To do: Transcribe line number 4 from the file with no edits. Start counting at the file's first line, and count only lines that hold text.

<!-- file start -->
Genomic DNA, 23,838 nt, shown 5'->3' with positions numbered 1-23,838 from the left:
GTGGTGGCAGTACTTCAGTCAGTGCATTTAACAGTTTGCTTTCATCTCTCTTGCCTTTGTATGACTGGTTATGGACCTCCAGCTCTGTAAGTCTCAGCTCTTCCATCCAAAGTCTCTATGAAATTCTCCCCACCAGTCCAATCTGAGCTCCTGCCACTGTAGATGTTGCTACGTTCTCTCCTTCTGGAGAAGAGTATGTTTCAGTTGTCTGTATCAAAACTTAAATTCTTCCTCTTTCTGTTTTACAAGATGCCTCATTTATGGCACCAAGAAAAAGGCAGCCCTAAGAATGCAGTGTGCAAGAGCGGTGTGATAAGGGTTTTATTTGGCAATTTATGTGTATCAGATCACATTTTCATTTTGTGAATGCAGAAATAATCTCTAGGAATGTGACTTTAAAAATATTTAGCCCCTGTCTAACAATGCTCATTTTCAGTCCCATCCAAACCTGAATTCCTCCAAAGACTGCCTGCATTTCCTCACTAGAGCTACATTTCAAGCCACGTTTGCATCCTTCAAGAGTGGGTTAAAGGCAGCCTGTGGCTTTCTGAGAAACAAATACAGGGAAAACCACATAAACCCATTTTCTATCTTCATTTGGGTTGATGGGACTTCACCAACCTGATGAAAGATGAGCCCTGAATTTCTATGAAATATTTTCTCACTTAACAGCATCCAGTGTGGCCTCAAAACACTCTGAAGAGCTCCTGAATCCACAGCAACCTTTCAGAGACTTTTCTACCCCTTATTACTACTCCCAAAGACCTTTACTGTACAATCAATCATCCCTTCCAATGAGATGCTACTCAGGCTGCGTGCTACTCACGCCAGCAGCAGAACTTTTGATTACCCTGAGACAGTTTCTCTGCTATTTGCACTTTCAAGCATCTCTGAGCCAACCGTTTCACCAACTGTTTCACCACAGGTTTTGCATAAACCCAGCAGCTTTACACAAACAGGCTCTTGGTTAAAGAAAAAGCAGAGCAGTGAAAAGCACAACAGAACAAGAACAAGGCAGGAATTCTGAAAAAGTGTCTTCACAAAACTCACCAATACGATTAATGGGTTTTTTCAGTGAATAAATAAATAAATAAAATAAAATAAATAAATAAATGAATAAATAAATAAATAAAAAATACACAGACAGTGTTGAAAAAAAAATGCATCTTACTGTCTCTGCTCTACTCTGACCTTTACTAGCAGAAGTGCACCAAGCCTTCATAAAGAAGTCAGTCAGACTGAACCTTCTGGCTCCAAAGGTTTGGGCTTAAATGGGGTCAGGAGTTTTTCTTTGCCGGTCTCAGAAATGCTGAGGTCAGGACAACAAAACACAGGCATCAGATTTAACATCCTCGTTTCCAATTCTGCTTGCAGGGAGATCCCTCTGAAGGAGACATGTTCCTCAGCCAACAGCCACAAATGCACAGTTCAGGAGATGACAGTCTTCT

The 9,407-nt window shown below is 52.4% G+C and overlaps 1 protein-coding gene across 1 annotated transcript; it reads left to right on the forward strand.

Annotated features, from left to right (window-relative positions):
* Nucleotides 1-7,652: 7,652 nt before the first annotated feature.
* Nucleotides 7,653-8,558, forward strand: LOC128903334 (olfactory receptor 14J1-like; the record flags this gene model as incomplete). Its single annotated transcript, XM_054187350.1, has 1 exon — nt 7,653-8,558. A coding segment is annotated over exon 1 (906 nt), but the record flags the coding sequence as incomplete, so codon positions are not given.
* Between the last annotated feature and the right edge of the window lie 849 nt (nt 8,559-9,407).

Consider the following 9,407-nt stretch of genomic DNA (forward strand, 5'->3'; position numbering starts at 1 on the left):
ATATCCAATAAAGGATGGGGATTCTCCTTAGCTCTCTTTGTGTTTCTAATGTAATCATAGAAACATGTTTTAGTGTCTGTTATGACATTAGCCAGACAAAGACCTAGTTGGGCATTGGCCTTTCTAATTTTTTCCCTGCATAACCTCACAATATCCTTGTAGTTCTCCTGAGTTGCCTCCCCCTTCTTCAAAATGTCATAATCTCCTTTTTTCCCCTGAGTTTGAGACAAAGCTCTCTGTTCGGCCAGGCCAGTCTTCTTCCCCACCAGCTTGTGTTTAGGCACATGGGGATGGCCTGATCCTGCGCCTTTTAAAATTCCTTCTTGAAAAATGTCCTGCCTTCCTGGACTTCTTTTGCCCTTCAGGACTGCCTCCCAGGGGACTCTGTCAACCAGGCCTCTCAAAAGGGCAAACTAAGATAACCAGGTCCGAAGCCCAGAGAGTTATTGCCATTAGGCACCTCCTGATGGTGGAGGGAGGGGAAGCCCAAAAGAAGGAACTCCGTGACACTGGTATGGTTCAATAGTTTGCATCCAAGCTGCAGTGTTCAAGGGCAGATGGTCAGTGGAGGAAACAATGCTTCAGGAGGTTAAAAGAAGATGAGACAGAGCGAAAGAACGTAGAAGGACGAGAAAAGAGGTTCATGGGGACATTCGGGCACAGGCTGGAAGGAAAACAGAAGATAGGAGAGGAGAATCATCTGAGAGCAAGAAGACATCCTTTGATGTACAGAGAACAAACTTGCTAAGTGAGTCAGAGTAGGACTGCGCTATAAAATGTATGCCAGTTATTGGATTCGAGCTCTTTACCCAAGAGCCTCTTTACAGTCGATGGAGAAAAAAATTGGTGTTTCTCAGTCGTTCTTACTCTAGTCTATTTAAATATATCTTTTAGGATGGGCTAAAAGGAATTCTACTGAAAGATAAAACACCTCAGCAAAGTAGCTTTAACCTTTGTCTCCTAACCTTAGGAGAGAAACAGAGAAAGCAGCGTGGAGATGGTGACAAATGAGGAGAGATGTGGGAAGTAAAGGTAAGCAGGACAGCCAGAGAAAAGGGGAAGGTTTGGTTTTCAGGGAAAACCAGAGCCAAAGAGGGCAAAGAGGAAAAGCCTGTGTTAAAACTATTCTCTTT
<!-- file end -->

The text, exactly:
Annotated features, from left to right (window-relative positions):